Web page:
Techicolour production fills pockets, warms hearts
By Katherine Armon
Meadowlands Methodist Community Church in Auckland was the setting for an unusual production of Joseph and the Amazing Technicolor Dreamcoat last month.
Brainchild of director Kate Morrison, the production saw humans and puppets interacting on stage together. Kate says the idea for producing the show came to her one morning in church.
“I was listening to our minister explain the alarming state of our church finances, which I suspect is a recurring theme within a lot of churches, and I wanted to do something to help”.
Kate has a background in theatre studies and trained as an actress in London.
“I knew fundraising for our church would be difficult. I decided to stick to something I know, and I thought producing a show would be fun. I choose Joseph because it is so well known and I knew it would pull a crowd,” she says.
This was no ordinary production of the classic show, however. Kate’s vision called for some unusual help.
“Meadowlands Church and Trinity Methodist Church are home to the wonderfully talented Trinity Puppeteers, a group of people who travel around New Zealand and overseas to take their Christian message to children and adults.
|James Reddy as Joseph with the Trinity Puppeteers|
“I wanted to combine their talents with a human cast to bring a whole new slant to the show. I cast an 8ft tall puppet with remote control facial expressions in the role of Pharaoh. Five of the 12 brothers were also puppets, and we had puppet sheep, camels and a goat,” laughs Kate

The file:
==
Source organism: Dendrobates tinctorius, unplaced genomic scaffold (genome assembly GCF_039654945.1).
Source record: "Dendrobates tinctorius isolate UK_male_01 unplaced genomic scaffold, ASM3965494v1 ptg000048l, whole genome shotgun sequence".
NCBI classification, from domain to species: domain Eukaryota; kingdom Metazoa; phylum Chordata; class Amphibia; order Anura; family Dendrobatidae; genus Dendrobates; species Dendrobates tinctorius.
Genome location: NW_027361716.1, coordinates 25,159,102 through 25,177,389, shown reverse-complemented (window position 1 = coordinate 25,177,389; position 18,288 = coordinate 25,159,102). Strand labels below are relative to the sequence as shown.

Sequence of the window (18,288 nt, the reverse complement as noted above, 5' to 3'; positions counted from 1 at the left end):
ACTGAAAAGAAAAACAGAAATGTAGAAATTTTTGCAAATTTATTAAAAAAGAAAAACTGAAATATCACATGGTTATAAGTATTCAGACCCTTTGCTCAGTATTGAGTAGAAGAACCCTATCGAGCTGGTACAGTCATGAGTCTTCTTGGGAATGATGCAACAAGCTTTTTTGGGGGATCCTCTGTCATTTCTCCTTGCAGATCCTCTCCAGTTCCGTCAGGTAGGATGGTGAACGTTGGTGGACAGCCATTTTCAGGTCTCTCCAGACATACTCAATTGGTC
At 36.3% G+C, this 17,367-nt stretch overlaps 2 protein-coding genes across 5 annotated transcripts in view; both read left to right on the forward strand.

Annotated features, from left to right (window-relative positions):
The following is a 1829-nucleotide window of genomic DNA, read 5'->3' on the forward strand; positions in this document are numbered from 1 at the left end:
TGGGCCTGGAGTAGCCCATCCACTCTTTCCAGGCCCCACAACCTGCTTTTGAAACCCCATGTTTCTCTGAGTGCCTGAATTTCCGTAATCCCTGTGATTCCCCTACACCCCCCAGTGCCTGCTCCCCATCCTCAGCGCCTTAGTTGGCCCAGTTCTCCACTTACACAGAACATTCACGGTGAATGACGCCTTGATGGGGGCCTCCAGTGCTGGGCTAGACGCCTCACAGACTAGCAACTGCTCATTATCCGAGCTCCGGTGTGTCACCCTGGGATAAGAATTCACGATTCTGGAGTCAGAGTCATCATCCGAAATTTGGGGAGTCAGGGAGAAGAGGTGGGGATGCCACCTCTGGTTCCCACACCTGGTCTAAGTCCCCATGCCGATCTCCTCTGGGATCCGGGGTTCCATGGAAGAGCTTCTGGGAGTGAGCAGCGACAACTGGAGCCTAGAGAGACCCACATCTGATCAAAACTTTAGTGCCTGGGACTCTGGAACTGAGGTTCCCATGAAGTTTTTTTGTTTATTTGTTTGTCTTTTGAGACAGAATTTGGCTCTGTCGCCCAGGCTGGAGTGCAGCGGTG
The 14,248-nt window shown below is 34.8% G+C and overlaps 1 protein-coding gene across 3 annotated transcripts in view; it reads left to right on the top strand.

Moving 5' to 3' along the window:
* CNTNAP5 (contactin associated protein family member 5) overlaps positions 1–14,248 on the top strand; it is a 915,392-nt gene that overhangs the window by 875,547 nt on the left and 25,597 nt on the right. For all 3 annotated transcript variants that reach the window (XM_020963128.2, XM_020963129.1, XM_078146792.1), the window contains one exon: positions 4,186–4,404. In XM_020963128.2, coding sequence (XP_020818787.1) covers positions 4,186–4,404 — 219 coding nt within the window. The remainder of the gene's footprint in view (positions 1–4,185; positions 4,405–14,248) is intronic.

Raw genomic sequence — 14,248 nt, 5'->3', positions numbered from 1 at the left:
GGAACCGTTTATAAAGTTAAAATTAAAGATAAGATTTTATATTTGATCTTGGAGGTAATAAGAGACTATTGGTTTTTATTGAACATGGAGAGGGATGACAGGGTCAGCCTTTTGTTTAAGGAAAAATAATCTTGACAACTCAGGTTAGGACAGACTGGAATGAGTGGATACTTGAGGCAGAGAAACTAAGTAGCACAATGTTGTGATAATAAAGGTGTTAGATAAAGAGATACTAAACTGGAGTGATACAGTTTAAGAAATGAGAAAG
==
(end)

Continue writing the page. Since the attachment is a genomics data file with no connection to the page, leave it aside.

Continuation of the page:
One of the biggest challenges she faced was the huge cast needed for the production. It soon became apparent they would have to go outside of their own church to look for cast members.
“After advertising in the local press and church notice boards, we held auditions. Between our church, the general public, some other churches, and our puppets we cast our show.”
Kate and her cast rehearsed for three months and performed over six nights to capacity audiences. More than 750 people attended.
“My dream of fundraising was realized. Initial estimates suggest we made $8000 profit from the show” says a beaming Kate. “As wonderful as this was, we had achieved something far more amazing than the money. This was the outreach to our local community, new friendships, renewal of old friendships and the sense of achievement watching our congregation and our new friends pull together to make the show a success.”
Plans for next year’s production of A Christmas Carol by Charles Dickens are already underway.